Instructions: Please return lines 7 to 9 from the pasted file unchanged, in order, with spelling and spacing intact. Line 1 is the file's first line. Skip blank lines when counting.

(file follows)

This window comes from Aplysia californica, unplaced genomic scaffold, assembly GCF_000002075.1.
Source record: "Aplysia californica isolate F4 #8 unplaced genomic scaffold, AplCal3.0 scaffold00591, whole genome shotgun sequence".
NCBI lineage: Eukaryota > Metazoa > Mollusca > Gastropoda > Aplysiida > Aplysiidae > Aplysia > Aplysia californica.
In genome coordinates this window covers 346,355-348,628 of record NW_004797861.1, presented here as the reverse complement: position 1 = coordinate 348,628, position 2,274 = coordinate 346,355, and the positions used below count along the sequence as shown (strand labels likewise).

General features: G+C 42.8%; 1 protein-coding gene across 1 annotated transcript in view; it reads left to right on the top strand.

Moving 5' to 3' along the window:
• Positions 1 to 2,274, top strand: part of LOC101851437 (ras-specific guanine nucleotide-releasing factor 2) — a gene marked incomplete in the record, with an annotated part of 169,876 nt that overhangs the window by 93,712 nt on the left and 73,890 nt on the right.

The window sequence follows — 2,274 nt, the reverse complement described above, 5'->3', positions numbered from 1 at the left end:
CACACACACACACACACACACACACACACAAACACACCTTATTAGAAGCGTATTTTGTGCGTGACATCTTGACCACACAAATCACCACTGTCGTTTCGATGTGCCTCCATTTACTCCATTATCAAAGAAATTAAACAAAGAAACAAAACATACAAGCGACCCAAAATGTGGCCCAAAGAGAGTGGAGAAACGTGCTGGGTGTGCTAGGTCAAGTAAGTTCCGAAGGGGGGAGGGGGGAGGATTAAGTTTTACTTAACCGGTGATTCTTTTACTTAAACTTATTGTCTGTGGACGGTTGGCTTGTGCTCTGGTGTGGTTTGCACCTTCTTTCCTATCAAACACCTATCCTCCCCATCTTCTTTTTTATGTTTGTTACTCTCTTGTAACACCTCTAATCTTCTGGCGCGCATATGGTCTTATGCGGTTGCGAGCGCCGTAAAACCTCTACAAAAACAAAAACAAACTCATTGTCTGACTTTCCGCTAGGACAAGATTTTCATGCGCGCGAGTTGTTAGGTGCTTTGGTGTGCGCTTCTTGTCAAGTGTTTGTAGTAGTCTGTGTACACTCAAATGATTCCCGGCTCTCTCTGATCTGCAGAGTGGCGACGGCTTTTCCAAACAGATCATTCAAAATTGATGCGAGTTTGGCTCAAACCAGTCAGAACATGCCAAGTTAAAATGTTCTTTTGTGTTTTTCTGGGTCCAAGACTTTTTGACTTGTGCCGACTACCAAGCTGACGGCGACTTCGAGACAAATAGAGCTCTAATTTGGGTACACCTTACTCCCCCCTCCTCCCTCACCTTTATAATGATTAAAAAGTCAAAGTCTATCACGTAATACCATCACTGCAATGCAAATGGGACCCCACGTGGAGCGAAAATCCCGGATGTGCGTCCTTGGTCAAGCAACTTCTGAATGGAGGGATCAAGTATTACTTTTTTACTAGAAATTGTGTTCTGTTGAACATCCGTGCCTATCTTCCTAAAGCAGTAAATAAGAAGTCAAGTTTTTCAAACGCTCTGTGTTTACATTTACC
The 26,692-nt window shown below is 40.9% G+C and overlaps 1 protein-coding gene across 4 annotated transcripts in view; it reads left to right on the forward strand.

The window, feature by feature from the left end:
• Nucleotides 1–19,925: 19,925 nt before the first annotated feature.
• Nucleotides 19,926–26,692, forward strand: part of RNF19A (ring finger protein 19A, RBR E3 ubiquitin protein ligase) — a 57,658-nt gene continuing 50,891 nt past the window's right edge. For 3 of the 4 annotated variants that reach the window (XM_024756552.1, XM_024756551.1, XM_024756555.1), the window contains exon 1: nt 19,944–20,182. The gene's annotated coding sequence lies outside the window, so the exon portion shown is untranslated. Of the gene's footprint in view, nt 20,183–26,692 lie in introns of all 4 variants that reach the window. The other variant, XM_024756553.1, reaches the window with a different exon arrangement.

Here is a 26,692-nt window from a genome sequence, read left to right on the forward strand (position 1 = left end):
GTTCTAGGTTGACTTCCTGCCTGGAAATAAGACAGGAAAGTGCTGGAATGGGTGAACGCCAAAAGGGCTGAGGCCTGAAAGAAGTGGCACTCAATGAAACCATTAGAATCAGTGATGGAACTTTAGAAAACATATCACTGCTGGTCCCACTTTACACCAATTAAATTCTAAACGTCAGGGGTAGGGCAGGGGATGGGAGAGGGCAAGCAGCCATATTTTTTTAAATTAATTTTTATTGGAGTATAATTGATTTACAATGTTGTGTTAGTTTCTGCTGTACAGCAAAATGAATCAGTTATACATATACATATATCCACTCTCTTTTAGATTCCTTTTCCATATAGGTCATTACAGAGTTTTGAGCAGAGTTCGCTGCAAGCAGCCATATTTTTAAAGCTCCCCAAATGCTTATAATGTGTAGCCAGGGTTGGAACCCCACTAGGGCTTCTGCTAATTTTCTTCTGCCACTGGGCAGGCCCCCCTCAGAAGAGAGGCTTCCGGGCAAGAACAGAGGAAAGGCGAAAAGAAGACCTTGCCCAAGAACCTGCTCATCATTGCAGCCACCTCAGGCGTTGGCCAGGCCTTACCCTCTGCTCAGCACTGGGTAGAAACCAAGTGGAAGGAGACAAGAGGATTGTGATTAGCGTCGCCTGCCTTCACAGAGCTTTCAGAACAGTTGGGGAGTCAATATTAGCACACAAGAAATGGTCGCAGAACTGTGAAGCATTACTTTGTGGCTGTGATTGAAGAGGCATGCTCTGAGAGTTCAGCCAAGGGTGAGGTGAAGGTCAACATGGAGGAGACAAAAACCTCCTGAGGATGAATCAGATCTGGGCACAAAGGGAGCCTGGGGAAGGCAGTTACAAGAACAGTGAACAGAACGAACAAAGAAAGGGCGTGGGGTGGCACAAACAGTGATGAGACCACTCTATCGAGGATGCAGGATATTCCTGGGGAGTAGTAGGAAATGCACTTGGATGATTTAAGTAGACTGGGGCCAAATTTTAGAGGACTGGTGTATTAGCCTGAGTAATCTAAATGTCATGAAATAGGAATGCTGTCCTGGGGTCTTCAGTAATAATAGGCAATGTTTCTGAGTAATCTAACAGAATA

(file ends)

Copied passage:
• Positions 1 to 2,274, top strand: part of LOC101851437 (ras-specific guanine nucleotide-releasing factor 2) — a gene marked incomplete in the record, with an annotated part of 169,876 nt that overhangs the window by 93,712 nt on the left and 73,890 nt on the right.

The window sequence follows — 2,274 nt, the reverse complement described above, 5'->3', positions numbered from 1 at the left end:
CACACACACACACACACACACACACACACAAACACACCTTATTAGAAGCGTATTTTGTGCGTGACATCTTGACCACACAAATCACCACTGTCGTTTCGATGTGCCTCCATTTACTCCATTATCAAAGAAATTAAACAAAGAAACAAAACATACAAGCGACCCAAAATGTGGCCCAAAGAGAGTGGAGAAACGTGCTGGGTGTGCTAGGTCAAGTAAGTTCCGAAGGGGGGAGGGGGGAGGATTAAGTTTTACTTAACCGGTGATTCTTTTACTTAAACTTATTGTCTGTGGACGGTTGGCTTGTGCTCTGGTGTGGTTTGCACCTTCTTTCCTATCAAACACCTATCCTCCCCATCTTCTTTTTTATGTTTGTTACTCTCTTGTAACACCTCTAATCTTCTGGCGCGCATATGGTCTTATGCGGTTGCGAGCGCCGTAAAACCTCTACAAAAACAAAAACAAACTCATTGTCTGACTTTCCGCTAGGACAAGATTTTCATGCGCGCGAGTTGTTAGGTGCTTTGGTGTGCGCTTCTTGTCAAGTGTTTGTAGTAGTCTGTGTACACTCAAATGATTCCCGGCTCTCTCTGATCTGCAGAGTGGCGACGGCTTTTCCAAACAGATCATTCAAAATTGATGCGAGTTTGGCTCAAACCAGTCAGAACATGCCAAGTTAAAATGTTCTTTTGTGTTTTTCTGGGTCCAAGACTTTTTGACTTGTGCCGACTACCAAGCTGACGGCGACTTCGAGACAAATAGAGCTCTAATTTGGGTACACCTTACTCCCCCCTCCTCCCTCACCTTTATAATGATTAAAAAGTCAAAGTCTATCACGTAATACCATCACTGCAATGCAAATGGGACCCCACGTGGAGCGAAAATCCCGGATGTGCGTCCTTGGTCAAGCAACTTCTGAATGGAGGGATCAAGTATTACTTTTTTACTAGAAATTGTGTTCTGTTGAACATCCGTGCCTATCTTCCTAAAGCAGTAAATAAGAAGTCAAGTTTTTCAAACGCTCTGTGTTTACATTTACC